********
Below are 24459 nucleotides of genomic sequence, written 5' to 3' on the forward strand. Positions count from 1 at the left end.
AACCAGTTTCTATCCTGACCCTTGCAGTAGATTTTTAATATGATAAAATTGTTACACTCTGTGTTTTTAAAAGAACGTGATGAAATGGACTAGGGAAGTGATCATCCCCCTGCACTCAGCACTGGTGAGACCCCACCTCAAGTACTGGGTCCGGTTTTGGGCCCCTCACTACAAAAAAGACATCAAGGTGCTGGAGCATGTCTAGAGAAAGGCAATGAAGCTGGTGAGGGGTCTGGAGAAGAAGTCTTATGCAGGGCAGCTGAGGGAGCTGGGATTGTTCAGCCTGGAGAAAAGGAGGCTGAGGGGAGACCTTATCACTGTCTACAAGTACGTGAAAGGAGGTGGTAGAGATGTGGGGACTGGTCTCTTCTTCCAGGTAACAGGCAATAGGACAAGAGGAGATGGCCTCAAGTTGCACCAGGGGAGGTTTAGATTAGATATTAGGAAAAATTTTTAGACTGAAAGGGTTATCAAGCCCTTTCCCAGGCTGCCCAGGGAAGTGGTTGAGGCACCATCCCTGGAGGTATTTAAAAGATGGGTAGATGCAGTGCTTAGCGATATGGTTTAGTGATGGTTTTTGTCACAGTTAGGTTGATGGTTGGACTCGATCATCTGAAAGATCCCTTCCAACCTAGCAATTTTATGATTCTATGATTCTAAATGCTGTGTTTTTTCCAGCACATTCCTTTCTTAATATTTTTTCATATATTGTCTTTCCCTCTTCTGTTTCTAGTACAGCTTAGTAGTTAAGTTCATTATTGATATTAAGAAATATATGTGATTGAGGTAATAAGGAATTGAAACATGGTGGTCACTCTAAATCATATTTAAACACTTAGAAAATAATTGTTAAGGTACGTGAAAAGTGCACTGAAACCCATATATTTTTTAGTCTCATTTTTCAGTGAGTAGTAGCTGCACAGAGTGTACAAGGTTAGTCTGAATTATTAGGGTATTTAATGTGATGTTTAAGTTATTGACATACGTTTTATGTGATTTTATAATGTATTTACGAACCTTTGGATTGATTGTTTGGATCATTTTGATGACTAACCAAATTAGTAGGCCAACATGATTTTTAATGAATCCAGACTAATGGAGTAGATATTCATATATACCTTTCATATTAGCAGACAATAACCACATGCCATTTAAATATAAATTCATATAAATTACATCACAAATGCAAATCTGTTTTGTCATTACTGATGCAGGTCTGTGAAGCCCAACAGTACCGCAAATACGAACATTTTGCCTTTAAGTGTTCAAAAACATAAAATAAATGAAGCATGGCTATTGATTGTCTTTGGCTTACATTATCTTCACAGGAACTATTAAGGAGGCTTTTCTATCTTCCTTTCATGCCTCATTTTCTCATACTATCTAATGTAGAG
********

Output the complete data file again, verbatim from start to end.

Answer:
Below are 24459 nucleotides of genomic sequence, written 5' to 3' on the forward strand. Positions count from 1 at the left end.
AACCAGTTTCTATCCTGACCCTTGCAGTAGATTTTTAATATGATAAAATTGTTACACTCTGTGTTTTTAAAAGAACGTGATGAAATGGACTAGGGAAGTGATCATCCCCCTGCACTCAGCACTGGTGAGACCCCACCTCAAGTACTGGGTCCGGTTTTGGGCCCCTCACTACAAAAAAGACATCAAGGTGCTGGAGCATGTCTAGAGAAAGGCAATGAAGCTGGTGAGGGGTCTGGAGAAGAAGTCTTATGCAGGGCAGCTGAGGGAGCTGGGATTGTTCAGCCTGGAGAAAAGGAGGCTGAGGGGAGACCTTATCACTGTCTACAAGTACGTGAAAGGAGGTGGTAGAGATGTGGGGACTGGTCTCTTCTTCCAGGTAACAGGCAATAGGACAAGAGGAGATGGCCTCAAGTTGCACCAGGGGAGGTTTAGATTAGATATTAGGAAAAATTTTTAGACTGAAAGGGTTATCAAGCCCTTTCCCAGGCTGCCCAGGGAAGTGGTTGAGGCACCATCCCTGGAGGTATTTAAAAGATGGGTAGATGCAGTGCTTAGCGATATGGTTTAGTGATGGTTTTTGTCACAGTTAGGTTGATGGTTGGACTCGATCATCTGAAAGATCCCTTCCAACCTAGCAATTTTATGATTCTATGATTCTAAATGCTGTGTTTTTTCCAGCACATTCCTTTCTTAATATTTTTTCATATATTGTCTTTCCCTCTTCTGTTTCTAGTACAGCTTAGTAGTTAAGTTCATTATTGATATTAAGAAATATATGTGATTGAGGTAATAAGGAATTGAAACATGGTGGTCACTCTAAATCATATTTAAACACTTAGAAAATAATTGTTAAGGTACGTGAAAAGTGCACTGAAACCCATATATTTTTTAGTCTCATTTTTCAGTGAGTAGTAGCTGCACAGAGTGTACAAGGTTAGTCTGAATTATTAGGGTATTTAATGTGATGTTTAAGTTATTGACATACGTTTTATGTGATTTTATAATGTATTTACGAACCTTTGGATTGATTGTTTGGATCATTTTGATGACTAACCAAATTAGTAGGCCAACATGATTTTTAATGAATCCAGACTAATGGAGTAGATATTCATATATACCTTTCATATTAGCAGACAATAACCACATGCCATTTAAATATAAATTCATATAAATTACATCACAAATGCAAATCTGTTTTGTCATTACTGATGCAGGTCTGTGAAGCCCAACAGTACCGCAAATACGAACATTTTGCCTTTAAGTGTTCAAAAACATAAAATAAATGAAGCATGGCTATTGATTGTCTTTGGCTTACATTATCTTCACAGGAACTATTAAGGAGGCTTTTCTATCTTCCTTTCATGCCTCATTTTCTCATACTATCTAATGTAGAG